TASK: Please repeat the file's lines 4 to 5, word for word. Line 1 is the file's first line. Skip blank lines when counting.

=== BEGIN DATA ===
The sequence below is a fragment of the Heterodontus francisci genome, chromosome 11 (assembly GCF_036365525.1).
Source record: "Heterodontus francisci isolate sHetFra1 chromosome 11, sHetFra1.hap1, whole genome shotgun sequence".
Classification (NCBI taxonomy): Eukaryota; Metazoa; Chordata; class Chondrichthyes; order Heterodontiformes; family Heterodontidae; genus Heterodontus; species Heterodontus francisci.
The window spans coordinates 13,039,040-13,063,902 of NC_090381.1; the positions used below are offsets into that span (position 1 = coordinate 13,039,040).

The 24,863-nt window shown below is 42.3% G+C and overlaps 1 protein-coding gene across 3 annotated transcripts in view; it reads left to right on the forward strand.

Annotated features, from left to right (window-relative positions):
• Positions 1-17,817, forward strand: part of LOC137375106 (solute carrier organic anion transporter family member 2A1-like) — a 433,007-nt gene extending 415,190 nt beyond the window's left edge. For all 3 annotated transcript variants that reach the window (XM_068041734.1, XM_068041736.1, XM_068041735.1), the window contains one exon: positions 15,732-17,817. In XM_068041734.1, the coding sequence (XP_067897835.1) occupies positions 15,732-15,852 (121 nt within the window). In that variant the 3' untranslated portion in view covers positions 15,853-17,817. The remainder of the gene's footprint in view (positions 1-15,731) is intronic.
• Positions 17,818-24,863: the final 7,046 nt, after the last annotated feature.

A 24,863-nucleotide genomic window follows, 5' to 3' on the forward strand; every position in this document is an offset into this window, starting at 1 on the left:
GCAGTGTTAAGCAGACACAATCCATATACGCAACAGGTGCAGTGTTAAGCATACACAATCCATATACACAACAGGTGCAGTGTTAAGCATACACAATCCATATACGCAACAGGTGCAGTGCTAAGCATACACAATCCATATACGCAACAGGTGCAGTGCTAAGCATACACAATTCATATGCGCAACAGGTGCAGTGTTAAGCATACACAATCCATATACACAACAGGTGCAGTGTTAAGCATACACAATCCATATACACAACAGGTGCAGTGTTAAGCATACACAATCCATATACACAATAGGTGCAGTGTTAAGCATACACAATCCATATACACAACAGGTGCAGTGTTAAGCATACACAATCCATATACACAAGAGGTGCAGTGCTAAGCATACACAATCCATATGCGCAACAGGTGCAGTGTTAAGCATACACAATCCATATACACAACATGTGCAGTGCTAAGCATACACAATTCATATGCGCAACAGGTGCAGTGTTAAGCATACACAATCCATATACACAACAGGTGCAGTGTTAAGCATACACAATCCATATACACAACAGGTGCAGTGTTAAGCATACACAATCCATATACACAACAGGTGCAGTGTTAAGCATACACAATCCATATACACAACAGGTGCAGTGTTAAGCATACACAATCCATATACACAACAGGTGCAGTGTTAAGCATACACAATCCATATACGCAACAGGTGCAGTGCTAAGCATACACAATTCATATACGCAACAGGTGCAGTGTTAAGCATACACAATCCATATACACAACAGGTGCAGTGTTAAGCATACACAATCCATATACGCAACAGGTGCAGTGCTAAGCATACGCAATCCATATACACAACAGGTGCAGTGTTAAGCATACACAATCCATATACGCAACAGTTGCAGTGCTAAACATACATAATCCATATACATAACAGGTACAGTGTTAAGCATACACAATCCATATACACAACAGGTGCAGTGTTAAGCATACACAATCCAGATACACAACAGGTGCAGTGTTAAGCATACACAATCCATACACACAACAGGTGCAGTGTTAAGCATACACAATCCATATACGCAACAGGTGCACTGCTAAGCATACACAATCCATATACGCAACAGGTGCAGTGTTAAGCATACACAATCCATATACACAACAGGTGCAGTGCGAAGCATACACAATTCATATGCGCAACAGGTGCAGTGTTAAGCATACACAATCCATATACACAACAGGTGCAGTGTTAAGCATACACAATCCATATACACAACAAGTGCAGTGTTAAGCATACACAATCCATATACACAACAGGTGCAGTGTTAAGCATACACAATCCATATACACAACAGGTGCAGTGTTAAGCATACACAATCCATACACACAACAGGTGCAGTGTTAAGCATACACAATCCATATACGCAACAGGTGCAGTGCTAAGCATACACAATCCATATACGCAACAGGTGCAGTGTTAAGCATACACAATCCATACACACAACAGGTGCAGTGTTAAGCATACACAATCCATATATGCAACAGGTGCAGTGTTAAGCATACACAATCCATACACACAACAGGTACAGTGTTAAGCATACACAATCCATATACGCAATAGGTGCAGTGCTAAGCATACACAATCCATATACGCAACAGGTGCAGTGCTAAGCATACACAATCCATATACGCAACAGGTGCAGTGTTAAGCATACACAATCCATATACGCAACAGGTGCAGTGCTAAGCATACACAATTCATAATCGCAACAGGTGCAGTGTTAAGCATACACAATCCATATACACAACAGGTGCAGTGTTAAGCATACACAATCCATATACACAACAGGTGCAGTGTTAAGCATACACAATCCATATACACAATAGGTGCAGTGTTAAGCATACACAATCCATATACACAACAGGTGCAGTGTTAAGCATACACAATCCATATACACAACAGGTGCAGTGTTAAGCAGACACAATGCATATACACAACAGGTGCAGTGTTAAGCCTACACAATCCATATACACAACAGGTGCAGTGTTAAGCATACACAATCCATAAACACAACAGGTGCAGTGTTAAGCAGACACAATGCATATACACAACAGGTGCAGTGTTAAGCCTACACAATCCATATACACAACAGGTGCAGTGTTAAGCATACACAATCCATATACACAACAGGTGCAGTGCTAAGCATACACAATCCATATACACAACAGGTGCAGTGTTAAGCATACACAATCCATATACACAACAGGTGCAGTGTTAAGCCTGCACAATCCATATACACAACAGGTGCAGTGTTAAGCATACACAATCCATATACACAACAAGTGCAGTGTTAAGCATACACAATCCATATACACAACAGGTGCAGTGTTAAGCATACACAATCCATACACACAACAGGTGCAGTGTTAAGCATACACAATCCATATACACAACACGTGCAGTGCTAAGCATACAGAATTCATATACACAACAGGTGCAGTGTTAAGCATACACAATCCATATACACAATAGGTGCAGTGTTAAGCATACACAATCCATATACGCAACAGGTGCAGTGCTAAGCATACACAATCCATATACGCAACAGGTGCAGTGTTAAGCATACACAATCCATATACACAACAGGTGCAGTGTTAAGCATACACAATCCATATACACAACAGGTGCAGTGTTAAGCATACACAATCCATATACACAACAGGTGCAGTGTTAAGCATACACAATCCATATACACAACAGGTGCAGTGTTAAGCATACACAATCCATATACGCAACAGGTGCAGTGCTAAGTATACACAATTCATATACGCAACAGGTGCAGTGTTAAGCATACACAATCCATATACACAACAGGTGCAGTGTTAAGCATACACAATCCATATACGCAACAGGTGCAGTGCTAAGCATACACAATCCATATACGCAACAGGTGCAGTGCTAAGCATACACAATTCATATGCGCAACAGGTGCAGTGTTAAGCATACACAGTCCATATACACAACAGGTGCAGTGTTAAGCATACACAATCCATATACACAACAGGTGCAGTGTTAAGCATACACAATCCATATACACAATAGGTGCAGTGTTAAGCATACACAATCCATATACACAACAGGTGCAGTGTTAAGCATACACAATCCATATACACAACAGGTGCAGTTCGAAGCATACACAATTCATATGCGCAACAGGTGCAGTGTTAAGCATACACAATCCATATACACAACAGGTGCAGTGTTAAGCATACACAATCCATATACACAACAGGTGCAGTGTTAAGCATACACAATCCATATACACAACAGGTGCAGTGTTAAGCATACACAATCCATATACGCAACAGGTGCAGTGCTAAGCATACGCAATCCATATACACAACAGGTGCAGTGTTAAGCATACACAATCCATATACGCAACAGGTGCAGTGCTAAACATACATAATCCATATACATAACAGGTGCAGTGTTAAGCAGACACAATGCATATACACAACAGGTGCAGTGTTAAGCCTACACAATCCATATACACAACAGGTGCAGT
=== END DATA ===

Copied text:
The window spans coordinates 13,039,040-13,063,902 of NC_090381.1; the positions used below are offsets into that span (position 1 = coordinate 13,039,040).

The 24,863-nt window shown below is 42.3% G+C and overlaps 1 protein-coding gene across 3 annotated transcripts in view; it reads left to right on the forward strand.